April 1, 2008
I’d be hard-pressed to name a better catalog of country music to choose from for American Idol than Dolly Parton’s. It’s deep with fantastic songs, and she’s recorded them in enough styles for them to be adapted to each contestant’s personal groove. That being said, now that Dolly night is over on Idol, some of those contestants fared far better than others. Though I must say I’m amazed we got through nine songs and no “9 to 5″ or “Islands in the Stream.” Who wants to bet those will be the group numbers tomorrow?
Here’s a recap of the night. I’ll update it with videos when they become available.
Brooke White, “Jolene”
Aside from “I Will Always Love You”, this is probably the most covered Dolly Parton song. Dolly had an enormous country hit with it in 1974, and Olivia Newton-John had as a big an international pop hit with two years later. In the years since, it’s been covered by everyone from Mindy Smith to The White Stripes. Brooke White’s folksy style would seem a good fit for such a song, but the arrangement was too busy and she never quite connected with the song as a result. If it had just been her and the guitar, it would’ve been better. B-
David Cook, “Little Sparrow”
Great song, first of all. I was impressed he took the time to find it. His falsetto sounded great, it worked as a sorta-rock song, and he made it completely his own. One of the best of the night. A-
Ramiele Malubay, “Do I Ever Cross Your Mind”
Her performance had the same problem as Dolly’s original: a pop production with too many backing vocalists. She should’ve used the Emmylou Harris arrangment from Trio II, which stripped it down more. She spent the whole time trying to stay aligned with the backup singers and couldn’t let loose with the song. C
Jason Castro, “Travelin’ Thru”
Again, great song choice. He didn’t start off strongly with it, but he put a folk rock spin on it toward the end and injected some personality into his performance. He didn’t do anything new with it, really, but not much new needed to be done in the first place. What’s the point of reworking a song that most people don’t know in the first place? B
Carly Smithson, “Here You Come Again”
Absolutely gorgeous performance. The song works as a slowed-down acoustic ballad, and Dolly was probably right when she said that Smithson’s voice is the type the song was written for in the first place. She loses points for being the only one to pick a song that Dolly didn’t write, but kudos otherwise. A-
David Archuletta, “Smoky Mountain Memories”
I was ready to hate this with every fiber of my being. Then the little guy sang the hell out of it, with so much sincerity and conviction that I momentarily believed he was a Smoky Mountain rube that had gone north to look for money to send home. A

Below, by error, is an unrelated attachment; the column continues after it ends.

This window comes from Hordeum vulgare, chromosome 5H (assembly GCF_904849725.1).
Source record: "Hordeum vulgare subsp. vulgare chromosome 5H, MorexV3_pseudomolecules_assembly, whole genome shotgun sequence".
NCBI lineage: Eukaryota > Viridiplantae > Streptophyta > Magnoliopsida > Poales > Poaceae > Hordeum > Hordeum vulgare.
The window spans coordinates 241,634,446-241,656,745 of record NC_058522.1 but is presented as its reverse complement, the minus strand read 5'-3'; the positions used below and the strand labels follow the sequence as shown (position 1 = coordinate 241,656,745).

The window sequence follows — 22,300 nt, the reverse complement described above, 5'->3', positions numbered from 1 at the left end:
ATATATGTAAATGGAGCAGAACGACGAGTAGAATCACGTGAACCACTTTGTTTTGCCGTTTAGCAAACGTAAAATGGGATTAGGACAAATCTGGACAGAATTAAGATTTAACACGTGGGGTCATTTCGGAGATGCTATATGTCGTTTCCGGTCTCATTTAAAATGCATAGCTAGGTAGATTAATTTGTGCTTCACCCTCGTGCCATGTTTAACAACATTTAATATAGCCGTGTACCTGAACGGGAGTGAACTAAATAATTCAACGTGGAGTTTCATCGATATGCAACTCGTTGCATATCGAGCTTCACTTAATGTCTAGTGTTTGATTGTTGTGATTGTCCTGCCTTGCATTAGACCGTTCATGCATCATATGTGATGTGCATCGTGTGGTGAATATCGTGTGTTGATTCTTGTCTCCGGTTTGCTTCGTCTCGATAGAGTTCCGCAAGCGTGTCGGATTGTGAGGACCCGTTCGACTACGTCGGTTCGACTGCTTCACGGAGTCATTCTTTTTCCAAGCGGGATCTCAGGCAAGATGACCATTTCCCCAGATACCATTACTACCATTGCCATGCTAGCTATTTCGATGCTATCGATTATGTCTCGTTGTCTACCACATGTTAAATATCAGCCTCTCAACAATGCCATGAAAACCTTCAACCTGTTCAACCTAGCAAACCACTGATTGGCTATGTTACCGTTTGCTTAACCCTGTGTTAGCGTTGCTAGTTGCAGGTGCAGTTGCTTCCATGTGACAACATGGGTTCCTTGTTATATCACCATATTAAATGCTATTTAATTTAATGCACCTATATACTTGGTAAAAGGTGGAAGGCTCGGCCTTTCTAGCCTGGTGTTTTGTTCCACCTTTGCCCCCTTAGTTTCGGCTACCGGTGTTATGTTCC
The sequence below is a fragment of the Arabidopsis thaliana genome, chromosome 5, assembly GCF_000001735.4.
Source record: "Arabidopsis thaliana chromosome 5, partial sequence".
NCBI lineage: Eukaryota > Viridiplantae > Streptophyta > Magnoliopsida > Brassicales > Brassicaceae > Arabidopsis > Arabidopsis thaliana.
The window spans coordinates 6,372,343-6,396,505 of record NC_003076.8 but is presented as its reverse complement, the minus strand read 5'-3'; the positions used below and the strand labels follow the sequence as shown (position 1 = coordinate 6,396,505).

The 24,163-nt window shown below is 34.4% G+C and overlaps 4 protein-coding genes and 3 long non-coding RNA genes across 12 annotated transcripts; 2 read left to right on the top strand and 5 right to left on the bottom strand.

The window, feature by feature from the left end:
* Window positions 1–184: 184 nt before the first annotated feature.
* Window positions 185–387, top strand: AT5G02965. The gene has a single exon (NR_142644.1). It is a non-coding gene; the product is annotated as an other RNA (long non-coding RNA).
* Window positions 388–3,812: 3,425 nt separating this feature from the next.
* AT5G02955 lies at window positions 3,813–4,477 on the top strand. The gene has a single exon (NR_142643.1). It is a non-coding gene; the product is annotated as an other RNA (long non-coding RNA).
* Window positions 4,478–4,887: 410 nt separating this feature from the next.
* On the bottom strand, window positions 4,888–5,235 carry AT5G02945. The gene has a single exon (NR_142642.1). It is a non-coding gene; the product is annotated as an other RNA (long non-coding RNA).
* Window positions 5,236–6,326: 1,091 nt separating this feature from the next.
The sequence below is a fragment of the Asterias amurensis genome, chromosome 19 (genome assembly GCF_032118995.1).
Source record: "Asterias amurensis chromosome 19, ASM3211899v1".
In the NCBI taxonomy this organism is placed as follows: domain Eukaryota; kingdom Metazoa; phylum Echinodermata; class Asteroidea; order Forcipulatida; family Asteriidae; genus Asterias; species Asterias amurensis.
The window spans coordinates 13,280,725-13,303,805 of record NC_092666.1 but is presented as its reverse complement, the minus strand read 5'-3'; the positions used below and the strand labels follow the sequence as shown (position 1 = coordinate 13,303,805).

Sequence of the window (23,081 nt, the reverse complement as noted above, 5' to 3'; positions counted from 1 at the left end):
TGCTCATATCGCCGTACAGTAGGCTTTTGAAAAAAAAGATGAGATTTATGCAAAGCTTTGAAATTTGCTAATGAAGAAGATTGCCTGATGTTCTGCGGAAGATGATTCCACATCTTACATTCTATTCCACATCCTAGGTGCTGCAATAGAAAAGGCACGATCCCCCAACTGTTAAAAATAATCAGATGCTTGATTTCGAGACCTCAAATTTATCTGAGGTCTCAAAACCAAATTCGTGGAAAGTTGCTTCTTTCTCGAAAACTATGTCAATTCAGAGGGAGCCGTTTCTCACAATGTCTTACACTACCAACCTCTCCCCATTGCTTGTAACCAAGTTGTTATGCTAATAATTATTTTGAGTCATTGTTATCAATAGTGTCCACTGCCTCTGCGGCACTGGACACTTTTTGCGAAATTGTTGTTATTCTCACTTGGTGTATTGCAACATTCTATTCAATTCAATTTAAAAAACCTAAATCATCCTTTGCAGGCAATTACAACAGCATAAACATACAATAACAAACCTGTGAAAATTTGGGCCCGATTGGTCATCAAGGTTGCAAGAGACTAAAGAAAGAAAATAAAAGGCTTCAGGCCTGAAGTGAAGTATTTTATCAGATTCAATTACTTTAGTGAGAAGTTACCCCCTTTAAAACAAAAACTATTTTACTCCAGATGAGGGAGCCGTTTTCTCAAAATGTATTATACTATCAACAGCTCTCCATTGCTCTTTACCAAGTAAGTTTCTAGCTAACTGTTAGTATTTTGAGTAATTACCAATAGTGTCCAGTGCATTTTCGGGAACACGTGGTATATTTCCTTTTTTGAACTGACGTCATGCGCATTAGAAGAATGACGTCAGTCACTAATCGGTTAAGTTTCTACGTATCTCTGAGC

Kristy Lee Cook, “Coat of Many Colors”
First problem: it’s an intensely autobiographical song that nobody besides Shania Twain has ever been able to cover convincingly, and that’s because her own childhood was so similar to Dolly’s. Second problem: there isn’t a line to spare in the song, and when you edit out two verses, it doesn’t make any sense. She sang it reasonably well but that’s not going to cut it when you’re covering a classic. This, not “I Will Always Love You”, is the one Dolly song that must be approached with caution. C
Syesha Mercado, “I Will Always Love You”
The judges were so unfair on this performance. The piano beginning was perfect, very similar to the version Linda Ronstadt released in the seventies, and when she went to the big finish a la Whitney Houston, she completely nailed it. What’s unfair is that the judges then proceeded to do what they always do when a Whitney ballad is performed – that it didn’t match the original. Enough already. It’s a live performance, and you can’t compare that to the record. I’ve seen Whitney Houston perform “I Will Always Love You” many times, and no even she comes close to her own studio performance. Check out this clip of Whitney opening the Grammys and tell me that I’m wrong. A
Michael Johns, “It’s All Wrong But It’s All Right”
A number one hit that’s been unfortunately forgotten with time. It’s a classic country song, finding pleasure in a one-night stand so you don’t have to spend the night alone. He turned it into a blues number that worked in every single way it could possibly work. A
Overall, I thought it was a good night that showcased a great songwriting catalog. A good mix of the familiar and the obscure. I would’ve liked a Norah Jones-esque “The Grass is Blue” in there, or a little “Light of a Clear Blue Morning”, but I think America was given a view of the songwriting legend Dolly, rather than the Hollywood Dolly that most non-country fans usually define her as.
Any thoughts on which country artist should guest next year? I’d love to see Trisha Yearwood as a vocal mentor, or maybe Vince Gill with his songwriting catalog. What do you think?